The University of Manchester though is not adhering to the national trend, with admissions of home and EU students up since this time last year
Despite yesterday’s A-Level results showing a rise in top grades being achieved, there was a significant decline in university applications being accepted.
According to The Universities and Colleges Admissions Service (UCAS), 2% fewer places were awarded at universities in the UK this year.
UCAS said in a statement: “The number of students accepted on A level results day is down 2% compared to 2016, but is the second highest number recorded.”
The University of Manchester has not adhered to this trend however, with a university spokesperson saying that “we’ve admitted more students than in 2016”.
The nationwide decline is partially the fault of Brexit says Sky News, as there has apparently been a 5% decline in EU students applying to go to study in the UK. This is something that UCAS also admits: “this decrease is driven by a fall in acceptances from older students, and fewer students from the European Union.”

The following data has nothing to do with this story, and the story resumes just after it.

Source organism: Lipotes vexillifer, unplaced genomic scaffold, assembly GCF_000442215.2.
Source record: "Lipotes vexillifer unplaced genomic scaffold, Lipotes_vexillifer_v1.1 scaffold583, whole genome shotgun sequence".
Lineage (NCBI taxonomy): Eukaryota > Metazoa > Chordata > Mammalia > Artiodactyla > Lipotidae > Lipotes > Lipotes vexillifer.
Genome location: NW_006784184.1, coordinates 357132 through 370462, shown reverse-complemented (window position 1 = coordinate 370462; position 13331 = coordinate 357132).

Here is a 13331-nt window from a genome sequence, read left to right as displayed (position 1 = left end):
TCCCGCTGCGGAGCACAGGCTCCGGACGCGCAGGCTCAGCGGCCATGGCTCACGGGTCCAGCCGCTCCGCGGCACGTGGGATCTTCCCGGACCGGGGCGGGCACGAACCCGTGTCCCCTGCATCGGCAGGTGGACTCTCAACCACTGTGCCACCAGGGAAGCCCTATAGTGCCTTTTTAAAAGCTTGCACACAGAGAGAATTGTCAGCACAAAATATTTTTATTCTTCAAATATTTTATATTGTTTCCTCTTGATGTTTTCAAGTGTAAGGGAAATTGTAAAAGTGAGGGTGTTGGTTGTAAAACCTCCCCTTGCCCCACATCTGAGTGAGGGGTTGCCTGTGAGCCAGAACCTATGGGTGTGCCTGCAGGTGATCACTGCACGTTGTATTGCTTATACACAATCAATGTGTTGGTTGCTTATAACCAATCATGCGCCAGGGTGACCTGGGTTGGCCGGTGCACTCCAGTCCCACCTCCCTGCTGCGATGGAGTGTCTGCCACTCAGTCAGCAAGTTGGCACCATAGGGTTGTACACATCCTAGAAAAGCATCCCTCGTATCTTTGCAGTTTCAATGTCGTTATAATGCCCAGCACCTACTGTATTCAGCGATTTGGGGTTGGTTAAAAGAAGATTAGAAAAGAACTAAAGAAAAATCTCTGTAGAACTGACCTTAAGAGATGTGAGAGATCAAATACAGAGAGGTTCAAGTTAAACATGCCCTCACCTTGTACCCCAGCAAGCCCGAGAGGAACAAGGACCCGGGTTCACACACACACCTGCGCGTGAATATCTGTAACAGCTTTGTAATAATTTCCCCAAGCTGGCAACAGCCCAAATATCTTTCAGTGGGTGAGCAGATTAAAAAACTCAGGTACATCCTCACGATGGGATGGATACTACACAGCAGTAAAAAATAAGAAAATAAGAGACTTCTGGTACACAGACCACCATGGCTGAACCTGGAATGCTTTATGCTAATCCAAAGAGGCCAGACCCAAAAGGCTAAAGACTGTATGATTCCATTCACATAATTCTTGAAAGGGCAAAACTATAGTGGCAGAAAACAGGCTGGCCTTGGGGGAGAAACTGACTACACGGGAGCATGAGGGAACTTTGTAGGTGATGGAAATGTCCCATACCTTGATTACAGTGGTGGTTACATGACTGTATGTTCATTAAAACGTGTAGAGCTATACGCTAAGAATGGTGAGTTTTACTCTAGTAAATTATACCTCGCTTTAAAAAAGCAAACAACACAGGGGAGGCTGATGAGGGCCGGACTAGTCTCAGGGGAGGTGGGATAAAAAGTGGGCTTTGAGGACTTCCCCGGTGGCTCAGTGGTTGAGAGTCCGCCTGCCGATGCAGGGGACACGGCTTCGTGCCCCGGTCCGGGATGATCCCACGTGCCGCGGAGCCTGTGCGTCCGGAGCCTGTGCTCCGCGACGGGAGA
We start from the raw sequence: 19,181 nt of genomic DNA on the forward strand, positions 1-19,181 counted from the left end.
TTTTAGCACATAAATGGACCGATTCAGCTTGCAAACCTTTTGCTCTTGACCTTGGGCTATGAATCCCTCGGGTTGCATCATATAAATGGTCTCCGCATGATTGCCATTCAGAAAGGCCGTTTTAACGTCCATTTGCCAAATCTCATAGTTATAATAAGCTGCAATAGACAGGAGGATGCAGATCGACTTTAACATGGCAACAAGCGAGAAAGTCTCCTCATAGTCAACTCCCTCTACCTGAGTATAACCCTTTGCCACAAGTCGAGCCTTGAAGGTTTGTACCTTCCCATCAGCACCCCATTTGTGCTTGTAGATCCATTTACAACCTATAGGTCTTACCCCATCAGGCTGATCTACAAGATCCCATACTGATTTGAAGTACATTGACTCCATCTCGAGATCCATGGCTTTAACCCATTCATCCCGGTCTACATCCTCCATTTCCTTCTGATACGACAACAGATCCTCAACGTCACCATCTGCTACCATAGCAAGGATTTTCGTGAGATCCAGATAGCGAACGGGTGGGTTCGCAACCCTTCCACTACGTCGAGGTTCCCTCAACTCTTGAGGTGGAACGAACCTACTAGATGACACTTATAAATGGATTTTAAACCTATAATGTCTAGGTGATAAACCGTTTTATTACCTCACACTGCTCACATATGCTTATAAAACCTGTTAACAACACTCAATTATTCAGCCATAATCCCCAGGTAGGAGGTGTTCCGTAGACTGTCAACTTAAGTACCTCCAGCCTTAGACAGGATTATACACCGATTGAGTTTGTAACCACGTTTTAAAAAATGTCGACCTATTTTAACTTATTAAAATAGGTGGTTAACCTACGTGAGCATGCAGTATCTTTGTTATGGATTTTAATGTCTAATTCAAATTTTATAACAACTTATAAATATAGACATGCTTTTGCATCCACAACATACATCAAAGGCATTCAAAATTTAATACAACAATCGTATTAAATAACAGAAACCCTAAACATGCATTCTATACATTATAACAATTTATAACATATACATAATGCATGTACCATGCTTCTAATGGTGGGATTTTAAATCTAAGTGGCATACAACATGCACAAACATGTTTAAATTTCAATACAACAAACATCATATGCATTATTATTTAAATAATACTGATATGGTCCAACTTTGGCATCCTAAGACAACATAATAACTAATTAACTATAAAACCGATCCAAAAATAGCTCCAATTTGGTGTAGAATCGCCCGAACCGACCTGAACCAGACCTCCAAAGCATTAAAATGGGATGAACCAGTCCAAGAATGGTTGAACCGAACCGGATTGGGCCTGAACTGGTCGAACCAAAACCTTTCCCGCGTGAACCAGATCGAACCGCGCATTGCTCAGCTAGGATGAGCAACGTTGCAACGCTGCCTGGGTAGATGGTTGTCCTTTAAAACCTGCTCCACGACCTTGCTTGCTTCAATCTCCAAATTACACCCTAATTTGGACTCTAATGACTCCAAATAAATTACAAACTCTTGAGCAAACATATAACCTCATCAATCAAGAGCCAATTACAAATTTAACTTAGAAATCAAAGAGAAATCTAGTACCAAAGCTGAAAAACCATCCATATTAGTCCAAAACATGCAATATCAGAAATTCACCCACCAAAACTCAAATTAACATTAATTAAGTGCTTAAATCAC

Other reasons given for the decline are a decrease in the number of 18-19 year olds overall in the country, as well as changes and abolishing of popular (and, in some cases necessary) bursary schemes.
The University of Manchester is again not adhering to the national trend, as apparently “more EU students have accepted an offer of a place [at Manchester] than this time last year.”
In contrast, the number of sixth form or college leavers taking up apprenticeships has risen steadily from 175,000 in 2005-06 to more than 500,000 in 2015-16.
The rise in the attainment of A and A* grades at A-Level is a welcome one, with boys outperforming their female peers at achieving them for the first time since 1999.